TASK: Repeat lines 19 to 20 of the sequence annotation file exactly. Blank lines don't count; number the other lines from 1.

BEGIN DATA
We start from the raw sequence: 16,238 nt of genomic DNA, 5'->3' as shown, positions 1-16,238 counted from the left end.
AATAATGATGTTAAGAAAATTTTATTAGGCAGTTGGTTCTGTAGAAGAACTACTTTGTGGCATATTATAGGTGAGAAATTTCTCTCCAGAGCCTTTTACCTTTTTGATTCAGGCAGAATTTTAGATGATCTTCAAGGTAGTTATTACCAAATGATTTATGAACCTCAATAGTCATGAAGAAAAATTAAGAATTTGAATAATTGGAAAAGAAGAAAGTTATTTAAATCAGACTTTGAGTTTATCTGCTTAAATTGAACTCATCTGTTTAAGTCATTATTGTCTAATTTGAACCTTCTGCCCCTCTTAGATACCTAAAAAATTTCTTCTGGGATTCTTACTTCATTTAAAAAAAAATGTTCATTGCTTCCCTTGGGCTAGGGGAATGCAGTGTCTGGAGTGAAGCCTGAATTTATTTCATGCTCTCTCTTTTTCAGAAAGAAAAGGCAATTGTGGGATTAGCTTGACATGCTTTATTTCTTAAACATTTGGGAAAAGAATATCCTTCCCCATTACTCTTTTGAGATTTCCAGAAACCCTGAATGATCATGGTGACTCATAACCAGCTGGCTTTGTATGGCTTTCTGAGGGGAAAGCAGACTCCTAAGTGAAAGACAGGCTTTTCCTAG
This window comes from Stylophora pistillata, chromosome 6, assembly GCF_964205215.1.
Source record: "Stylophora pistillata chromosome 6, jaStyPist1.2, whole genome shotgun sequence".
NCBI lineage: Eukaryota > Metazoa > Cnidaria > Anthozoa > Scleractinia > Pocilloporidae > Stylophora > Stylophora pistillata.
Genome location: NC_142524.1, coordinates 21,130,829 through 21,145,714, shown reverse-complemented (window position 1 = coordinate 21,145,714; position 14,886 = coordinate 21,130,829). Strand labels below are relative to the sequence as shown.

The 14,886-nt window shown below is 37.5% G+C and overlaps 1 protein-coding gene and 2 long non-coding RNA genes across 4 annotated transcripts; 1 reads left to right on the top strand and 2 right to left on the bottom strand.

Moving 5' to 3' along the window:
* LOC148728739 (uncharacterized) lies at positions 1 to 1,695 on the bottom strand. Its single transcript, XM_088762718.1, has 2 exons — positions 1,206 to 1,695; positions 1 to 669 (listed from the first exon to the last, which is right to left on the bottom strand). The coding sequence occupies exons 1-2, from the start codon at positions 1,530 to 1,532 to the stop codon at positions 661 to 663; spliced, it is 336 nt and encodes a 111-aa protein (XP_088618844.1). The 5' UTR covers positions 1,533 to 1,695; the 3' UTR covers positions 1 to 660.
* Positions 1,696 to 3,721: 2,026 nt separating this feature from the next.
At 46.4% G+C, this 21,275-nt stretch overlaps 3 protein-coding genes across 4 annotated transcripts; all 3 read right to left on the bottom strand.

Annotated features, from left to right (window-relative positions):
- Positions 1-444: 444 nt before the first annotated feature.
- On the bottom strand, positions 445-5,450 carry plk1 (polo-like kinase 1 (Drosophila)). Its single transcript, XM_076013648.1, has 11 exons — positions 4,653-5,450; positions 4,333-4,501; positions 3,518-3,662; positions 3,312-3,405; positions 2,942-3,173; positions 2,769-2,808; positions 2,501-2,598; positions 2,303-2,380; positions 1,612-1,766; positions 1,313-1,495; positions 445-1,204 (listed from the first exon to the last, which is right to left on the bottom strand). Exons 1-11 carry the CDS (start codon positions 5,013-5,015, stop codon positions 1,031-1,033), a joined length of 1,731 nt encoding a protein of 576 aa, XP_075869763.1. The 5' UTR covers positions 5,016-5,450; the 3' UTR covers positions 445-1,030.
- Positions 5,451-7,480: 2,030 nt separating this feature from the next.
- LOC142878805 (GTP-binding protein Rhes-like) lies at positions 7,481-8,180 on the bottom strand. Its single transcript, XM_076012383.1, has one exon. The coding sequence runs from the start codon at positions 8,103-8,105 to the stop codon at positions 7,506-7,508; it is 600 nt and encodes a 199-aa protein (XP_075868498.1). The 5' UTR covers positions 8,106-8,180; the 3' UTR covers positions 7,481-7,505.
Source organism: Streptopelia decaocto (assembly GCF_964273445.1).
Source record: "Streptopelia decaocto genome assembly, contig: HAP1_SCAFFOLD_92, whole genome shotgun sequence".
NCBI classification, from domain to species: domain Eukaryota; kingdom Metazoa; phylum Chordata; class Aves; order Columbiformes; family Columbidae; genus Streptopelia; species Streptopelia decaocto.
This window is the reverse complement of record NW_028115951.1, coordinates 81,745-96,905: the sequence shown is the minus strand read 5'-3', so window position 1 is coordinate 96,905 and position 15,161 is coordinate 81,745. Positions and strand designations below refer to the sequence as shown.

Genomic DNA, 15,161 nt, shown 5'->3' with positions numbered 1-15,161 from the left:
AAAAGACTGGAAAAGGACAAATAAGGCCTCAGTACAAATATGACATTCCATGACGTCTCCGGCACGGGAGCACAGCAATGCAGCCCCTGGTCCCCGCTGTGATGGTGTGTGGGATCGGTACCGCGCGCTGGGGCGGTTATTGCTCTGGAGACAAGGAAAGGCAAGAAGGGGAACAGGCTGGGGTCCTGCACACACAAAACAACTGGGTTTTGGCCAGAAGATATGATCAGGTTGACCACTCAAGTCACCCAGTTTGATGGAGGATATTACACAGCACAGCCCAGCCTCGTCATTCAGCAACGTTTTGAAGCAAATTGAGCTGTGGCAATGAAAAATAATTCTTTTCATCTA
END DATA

NCBI classification, from domain to species: domain Eukaryota; kingdom Metazoa; phylum Chordata; class Aves; order Columbiformes; family Columbidae; genus Streptopelia; species Streptopelia decaocto.
This window is the reverse complement of record NW_028115951.1, coordinates 81,745-96,905: the sequence shown is the minus strand read 5'-3', so window position 1 is coordinate 96,905 and position 15,161 is coordinate 81,745. Positions and strand designations below refer to the sequence as shown.